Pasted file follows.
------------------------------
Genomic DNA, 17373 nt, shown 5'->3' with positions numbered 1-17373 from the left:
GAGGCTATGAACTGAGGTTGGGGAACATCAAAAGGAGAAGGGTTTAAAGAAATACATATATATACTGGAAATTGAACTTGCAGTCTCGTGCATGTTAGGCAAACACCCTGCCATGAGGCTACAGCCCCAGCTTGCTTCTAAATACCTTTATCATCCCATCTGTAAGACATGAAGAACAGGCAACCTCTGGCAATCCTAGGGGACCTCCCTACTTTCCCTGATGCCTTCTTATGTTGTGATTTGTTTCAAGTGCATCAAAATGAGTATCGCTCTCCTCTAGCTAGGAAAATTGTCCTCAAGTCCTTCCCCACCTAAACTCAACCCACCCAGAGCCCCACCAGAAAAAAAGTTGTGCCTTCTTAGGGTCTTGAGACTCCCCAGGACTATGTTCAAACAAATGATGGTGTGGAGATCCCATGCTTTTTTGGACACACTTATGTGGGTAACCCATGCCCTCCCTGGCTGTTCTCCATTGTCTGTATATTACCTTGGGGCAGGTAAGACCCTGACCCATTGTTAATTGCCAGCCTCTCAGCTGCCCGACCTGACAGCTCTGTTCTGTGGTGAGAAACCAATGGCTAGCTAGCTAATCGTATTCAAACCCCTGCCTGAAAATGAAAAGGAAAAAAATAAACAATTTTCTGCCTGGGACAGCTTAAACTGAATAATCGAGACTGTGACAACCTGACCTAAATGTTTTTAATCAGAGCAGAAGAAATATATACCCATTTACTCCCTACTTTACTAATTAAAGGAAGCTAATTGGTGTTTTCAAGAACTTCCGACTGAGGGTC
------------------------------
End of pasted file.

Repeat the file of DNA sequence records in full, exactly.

Genomic DNA, 17373 nt, shown 5'->3' with positions numbered 1-17373 from the left:
GAGGCTATGAACTGAGGTTGGGGAACATCAAAAGGAGAAGGGTTTAAAGAAATACATATATATACTGGAAATTGAACTTGCAGTCTCGTGCATGTTAGGCAAACACCCTGCCATGAGGCTACAGCCCCAGCTTGCTTCTAAATACCTTTATCATCCCATCTGTAAGACATGAAGAACAGGCAACCTCTGGCAATCCTAGGGGACCTCCCTACTTTCCCTGATGCCTTCTTATGTTGTGATTTGTTTCAAGTGCATCAAAATGAGTATCGCTCTCCTCTAGCTAGGAAAATTGTCCTCAAGTCCTTCCCCACCTAAACTCAACCCACCCAGAGCCCCACCAGAAAAAAAGTTGTGCCTTCTTAGGGTCTTGAGACTCCCCAGGACTATGTTCAAACAAATGATGGTGTGGAGATCCCATGCTTTTTTGGACACACTTATGTGGGTAACCCATGCCCTCCCTGGCTGTTCTCCATTGTCTGTATATTACCTTGGGGCAGGTAAGACCCTGACCCATTGTTAATTGCCAGCCTCTCAGCTGCCCGACCTGACAGCTCTGTTCTGTGGTGAGAAACCAATGGCTAGCTAGCTAATCGTATTCAAACCCCTGCCTGAAAATGAAAAGGAAAAAAATAAACAATTTTCTGCCTGGGACAGCTTAAACTGAATAATCGAGACTGTGACAACCTGACCTAAATGTTTTTAATCAGAGCAGAAGAAATATATACCCATTTACTCCCTACTTTACTAATTAAAGGAAGCTAATTGGTGTTTTCAAGAACTTCCGACTGAGGGTC